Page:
New Implant Procedure Relieves Pain, Restores Quality of Life for Selected Patients
A new surgical approach may offer better outcomes for patients with hallux rigidus, or arthritis of the toe, according to Andrew Elliott, MD, orthopedic surgeon at Hospital for Special Surgery, New York. Commenting on the condition, Dr. Elliott said “…hallux rigidus (is) one of the most frequent arthritic problems we see as foot and ankle surgeons. It occurs when the cartilage in the joint starts to wear out, and it usually gets worse over time.” Among Elliott’s patients presenting with hallux rigidus were a husband and wife in their 60s, for whom pain and swelling had severely impacted their daily activities. Elliott performed a surgical implant of a material similar to that in contact lenses, called Cartiva, that is designed to mimic the natural cartilage once present in the joint. Unlike joint fusion, the current treatment approach, the implant procedure does not limit motion in the toe.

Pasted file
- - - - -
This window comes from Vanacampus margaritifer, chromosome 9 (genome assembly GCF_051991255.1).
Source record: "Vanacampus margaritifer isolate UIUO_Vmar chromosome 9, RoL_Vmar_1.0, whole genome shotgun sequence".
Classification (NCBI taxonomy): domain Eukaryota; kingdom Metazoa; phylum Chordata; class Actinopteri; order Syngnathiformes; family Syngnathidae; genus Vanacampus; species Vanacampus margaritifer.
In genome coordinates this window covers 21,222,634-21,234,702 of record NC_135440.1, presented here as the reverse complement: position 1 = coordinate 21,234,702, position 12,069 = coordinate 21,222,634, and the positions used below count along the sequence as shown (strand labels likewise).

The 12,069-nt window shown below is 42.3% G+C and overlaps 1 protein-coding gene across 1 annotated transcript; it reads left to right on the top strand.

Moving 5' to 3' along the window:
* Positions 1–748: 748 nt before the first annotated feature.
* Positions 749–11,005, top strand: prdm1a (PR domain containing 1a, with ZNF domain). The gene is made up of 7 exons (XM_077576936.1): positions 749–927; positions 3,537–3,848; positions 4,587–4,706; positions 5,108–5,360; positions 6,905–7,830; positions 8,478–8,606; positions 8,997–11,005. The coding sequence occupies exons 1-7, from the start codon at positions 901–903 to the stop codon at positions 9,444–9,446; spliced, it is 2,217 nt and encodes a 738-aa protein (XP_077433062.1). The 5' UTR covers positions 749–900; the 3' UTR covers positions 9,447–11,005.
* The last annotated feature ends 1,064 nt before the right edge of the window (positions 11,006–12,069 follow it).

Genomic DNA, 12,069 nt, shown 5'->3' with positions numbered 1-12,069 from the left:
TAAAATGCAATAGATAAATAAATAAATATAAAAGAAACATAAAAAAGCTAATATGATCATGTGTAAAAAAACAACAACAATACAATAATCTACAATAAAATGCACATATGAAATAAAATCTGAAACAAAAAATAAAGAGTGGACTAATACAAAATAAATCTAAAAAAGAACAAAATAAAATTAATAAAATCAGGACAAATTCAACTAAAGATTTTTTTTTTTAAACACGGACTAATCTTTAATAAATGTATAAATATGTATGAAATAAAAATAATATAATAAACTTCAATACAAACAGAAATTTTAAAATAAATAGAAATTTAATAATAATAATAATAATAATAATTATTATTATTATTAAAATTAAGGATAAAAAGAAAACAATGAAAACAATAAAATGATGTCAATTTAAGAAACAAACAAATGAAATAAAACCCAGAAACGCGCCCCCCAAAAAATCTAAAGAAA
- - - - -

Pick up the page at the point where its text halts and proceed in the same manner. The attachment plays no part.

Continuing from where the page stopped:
Elliott noted that patient selection is important to deriving good outcomes from the implant procedure. Good candidates for Cartiva are patients whose arthritis is advanced and not responsive to conservative pain management approaches such as anti-inflammatory medications. But the condition of bones in the joints should also be sufficient to support the implant, and the patient should still be capable of motion in the big toe. He commented, “In carefully selected patients, I’ve seen the synthetic cartilage work well. Many have gotten back to activities they enjoy. Still, we caution patients not to engage in intense athletics or exercises that put extreme stress on their toe to ensure that the implant will last.”
Read about the new procedure.
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